An Interview With Roz Kaveney


Roz Kaveney is one of the most incisive literary multi-hyphenates at work today. Whether she is writing about the cultural impact of TV shows like Buffy the Vampire Slayer and Battlestar Galactica or writing critically-acclaimed novels and poems or campaigning on behalf of the transgender community, where she is revered as one of its most prominent voices, Kaveney has always been a pioneer. Here she discusses her latest novel, the excellent Tiny Pieces of Skull, which is published by Team Angelica Press.

In the book there are many and varied trans characters and so transwomen's experience is centered and normalized. Was there an ideological intention there, or did it more come out of a fidelity to a real social network?

The subtitle is "A lesson in manners" which partly sets the agenda that this is going to be social comedy. It is also literally true because the way the book is written -- and this was something I felt strongly even back in the 80s -- was that the way to write about trans people was to write about trans community and never to use the word and absolutely to write in accordance with the position that trans women are women. The standard trans narrative -- especially in fiction -- is to write about trans people in isolation from each other; even in my teens, I came out by finding community and I wanted to produce a fiction that dealt with that. And yes, I was thoroughly fed up with the standard cis narrative about trans people in which we are interesting set dressing -- victims of crime or tolerance. There absolutely needed -- still needs -- to be fiction that centers on trans people and now we are getting that fiction and this book I wrote so long ago becomes publishable.

Tiny Pieces is entirely free of self-pity. As with Charles Bukowski's alter ego Henry Chinaski, was telling the tale through Annabelle a way for you to deal with certain difficult experiences?

One of the key quotations on the imaginary cork-board in my head is "The world is a comedy to those who think and a tragedy to those who feel." Back when I was writing Tiny Pieces of Skull, I wanted to reject the victim narrative. Not that I was ever, exactly, Annabelle, but subsequent to the experiences that Tiny Pieces of Skull deals with, I had some inconvenient medical stuff I will write about someday; I survived that by cultivating the icy splinter in the heart of the true artist... It's also a stylistic discipline -- avoids self-sentimentalizing. That's the reason for my fascination with form.

Sarah Schulman said Tiny Pieces has the feeling of classic noir in its wit and hardboiled tone. Your other writing is often highly referential; was that an intentional nod to genre?

I grew up admiring Hammett and Chandler, and later on the wonderful Sara Paretsky and indeed Sarah Schulman herself -- noir has always been one of the best ways to write moral fiction and political fiction because that is what Hammett created it to do. I also liked the idea of combining two sorts of very cold-blooded fiction -- the English person out of their depth in a foreign country that Evelyn Waugh created in some of his better books, and the "down these mean streets" narrative. Annabelle is simultaneously hapless and capable of being a sort of hero.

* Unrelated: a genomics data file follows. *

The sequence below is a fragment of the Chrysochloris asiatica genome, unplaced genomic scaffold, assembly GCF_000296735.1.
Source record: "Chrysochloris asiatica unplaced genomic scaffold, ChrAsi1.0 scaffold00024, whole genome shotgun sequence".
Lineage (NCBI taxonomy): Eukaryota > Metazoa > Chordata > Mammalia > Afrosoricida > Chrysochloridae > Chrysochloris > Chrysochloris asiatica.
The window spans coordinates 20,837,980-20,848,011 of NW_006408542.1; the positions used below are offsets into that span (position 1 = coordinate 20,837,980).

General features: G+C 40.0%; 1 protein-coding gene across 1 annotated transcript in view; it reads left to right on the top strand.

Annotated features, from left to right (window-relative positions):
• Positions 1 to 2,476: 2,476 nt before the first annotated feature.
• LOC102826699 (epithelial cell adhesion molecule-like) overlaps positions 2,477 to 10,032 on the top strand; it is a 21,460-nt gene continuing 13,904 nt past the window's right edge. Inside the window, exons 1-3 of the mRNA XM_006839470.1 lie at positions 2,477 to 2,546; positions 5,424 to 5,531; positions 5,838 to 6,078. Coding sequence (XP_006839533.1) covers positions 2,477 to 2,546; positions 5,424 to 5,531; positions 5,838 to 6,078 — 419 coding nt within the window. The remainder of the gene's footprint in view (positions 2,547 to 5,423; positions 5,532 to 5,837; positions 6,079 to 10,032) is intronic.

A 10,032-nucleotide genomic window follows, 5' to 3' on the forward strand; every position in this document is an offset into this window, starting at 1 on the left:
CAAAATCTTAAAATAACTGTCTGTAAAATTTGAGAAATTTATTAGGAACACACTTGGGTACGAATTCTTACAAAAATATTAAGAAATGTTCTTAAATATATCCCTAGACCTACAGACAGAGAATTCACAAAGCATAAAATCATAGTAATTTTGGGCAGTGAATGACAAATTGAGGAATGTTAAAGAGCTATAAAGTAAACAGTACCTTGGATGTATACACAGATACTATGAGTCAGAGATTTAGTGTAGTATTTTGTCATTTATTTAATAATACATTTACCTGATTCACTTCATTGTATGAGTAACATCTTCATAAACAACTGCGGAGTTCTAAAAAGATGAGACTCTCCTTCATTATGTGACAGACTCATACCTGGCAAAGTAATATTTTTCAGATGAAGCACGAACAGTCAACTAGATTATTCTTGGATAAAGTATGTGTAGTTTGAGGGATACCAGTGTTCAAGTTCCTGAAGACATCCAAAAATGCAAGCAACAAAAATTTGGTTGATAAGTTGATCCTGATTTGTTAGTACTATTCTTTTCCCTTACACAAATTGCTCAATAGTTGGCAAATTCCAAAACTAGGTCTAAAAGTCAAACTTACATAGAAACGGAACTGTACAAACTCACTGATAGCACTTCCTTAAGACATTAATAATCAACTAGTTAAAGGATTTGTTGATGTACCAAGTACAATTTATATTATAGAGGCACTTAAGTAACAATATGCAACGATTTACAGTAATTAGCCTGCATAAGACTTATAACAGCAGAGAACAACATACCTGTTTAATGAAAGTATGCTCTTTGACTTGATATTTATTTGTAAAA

Obviously I am fascinated by genre -- my critical books on science fiction and high school film are all about how playing with tropes and rules gives you freedom. My big fantasy series "Rhapsody of Blood" is a deliberate subversion of a lot of genre tropes in the interests of a queer anarcho-feminist agenda. A lot of my poetry, and especially my work with the love sonnet, is a queer reclamation of many centuries of hegemonic straightness -- I love Donne but I decided a few years ago that part of what we all need is a lot more queer love sonnets...

The book is framed by ciswoman feminist Magda's ambivalence about trans authenticity. Are we still mired in these debates or do you feel we're genuinely moving past them?

It's all still going on. I write about it so much I am not going to rehearse it here.

Was revisiting a manuscript you'd set aside thirty years ago painful or challenging?

I think I'd say "fascinating"....Here I was, a published critic, poet and novelist in my 60s looking back at the book I had written in my 30s about my 20s and feeling weirdly close to both those women while no longer entirely being the same person. Tiny Pieces of Skull was one of the first things I ever wrote and yet it didn't particularly feel that way -- I could see why I had made various structural choices and most of the time I endorsed them. I revised the manuscript thoroughly but with a very light hand -- there is only one completely new episode. A couple of scenes have been adjusted to be slightly truer to my memory of what happened -- the book talks a little bit more than it used to about dysphoria because I'd talked to friends in their 20s about it.

Tiny Pieces centers on trans sex-workers in a non-judgmental way. Have there been any negative responses to this?

Not yet. I am sure it is coming but sufficient unto the day...

Trans people are really coming forward; why do you think this upsurge is happening now?

There are a lot of amazing young trans people of all genders making their way in the world -- and the older generation have been slogging away since the Seventies to make things achievable. I wish more of those crucial women and men like Sylvia Riveir and Lou Sullivan were around to see it.

What are you working on now? What's next for Roz?

Finishing "Revelations -- the fourth volume of Rhapsody of Blood; completing my translations versions of Catullus; putting together more poetry collections. Possibly writing a sequel to Tiny Pieces of Skull about what Annabelle did in the Sex Wars of the 80s...

Tiny Pieces of Skull by Roz Kaveney (Team Angelica Press) is out now. You can connect with Kaveney on Twitter.